When French troops occupied the historic city of Timbuktu, it was treated across the media as a “liberation,” a grand victory over oppressive Islamist rebels that had taken over the area. Since its fall to the French-backed junta, however, violence and looting have become a daily occurrence.
Virtually every Arab-run shop in the city has been looted or smashed up, while the bulk of the city’s Arab population has been chased off by threats of violence by pro-junta forces, or summary executions in junta custody.
Only yesterday, the bodies of a pair of journalists were found on the outskirts of Timbuktu. The two, both ethnic Arabs, had been missing since the day the French took over the city, and were last seen being arrested by junta forces.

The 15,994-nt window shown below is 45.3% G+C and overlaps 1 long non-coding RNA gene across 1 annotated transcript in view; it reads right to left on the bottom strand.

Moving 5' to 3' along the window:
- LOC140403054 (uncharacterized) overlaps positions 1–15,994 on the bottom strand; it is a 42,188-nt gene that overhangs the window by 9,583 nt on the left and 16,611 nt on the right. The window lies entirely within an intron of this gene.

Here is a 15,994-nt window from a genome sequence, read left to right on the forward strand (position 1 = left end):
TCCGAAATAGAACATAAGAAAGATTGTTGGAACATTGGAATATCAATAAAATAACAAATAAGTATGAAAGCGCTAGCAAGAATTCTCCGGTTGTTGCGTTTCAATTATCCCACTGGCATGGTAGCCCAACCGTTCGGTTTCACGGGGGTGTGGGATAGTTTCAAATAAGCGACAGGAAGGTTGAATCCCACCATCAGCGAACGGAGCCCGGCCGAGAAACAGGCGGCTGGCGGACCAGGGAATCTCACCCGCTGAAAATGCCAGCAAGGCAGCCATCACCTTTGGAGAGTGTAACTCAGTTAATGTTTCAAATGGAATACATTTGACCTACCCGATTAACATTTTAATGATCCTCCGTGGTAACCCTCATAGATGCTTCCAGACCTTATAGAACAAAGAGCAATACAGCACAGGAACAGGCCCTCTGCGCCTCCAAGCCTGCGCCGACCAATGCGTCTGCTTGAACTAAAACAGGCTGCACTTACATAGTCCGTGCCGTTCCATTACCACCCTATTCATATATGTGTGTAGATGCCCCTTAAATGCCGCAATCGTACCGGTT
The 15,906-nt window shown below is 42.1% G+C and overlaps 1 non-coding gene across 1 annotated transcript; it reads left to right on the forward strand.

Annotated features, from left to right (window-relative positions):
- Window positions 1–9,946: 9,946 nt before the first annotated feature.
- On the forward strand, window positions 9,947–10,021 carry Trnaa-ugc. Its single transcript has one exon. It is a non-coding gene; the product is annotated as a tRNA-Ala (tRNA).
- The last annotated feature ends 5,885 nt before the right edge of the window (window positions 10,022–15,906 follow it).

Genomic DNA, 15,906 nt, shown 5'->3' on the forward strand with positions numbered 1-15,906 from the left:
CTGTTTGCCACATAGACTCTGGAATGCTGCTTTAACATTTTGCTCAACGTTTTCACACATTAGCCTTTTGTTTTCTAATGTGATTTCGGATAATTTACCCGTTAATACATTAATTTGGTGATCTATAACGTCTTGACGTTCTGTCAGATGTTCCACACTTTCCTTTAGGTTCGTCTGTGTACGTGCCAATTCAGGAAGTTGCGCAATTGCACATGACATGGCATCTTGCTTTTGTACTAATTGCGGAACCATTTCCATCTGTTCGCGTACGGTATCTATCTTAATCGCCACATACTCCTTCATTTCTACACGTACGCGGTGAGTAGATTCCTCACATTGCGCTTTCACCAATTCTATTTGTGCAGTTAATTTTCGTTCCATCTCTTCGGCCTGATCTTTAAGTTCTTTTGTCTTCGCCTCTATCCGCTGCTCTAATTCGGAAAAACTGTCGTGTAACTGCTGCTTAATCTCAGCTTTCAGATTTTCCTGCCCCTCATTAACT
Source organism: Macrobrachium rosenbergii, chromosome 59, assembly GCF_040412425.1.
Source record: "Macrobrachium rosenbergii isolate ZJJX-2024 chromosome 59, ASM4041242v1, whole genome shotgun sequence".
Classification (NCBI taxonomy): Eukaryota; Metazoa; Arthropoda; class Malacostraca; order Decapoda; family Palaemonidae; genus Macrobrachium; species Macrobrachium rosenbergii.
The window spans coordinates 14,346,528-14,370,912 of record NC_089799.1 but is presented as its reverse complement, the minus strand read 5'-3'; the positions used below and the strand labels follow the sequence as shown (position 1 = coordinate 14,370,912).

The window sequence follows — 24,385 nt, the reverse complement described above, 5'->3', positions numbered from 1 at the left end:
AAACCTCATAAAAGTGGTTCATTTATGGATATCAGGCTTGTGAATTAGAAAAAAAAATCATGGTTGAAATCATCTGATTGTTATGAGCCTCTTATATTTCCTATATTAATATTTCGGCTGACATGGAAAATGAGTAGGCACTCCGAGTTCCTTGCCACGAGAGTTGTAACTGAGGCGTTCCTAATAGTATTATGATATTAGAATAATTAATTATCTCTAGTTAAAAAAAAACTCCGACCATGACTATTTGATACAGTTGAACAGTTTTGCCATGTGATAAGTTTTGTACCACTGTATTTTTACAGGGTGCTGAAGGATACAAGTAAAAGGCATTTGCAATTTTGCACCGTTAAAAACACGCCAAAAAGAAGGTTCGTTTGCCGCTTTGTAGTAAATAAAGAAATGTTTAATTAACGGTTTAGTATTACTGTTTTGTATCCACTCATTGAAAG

This has been par for the course for a lot of the northern ethnicities when arrested by junta forces, overwhelmingly made up of southern ethnicities. Human rights groups have repeatedly noted cases of summary executions by the forces, many of whom seem to prefer simply killing captives over long-term detention without charges.
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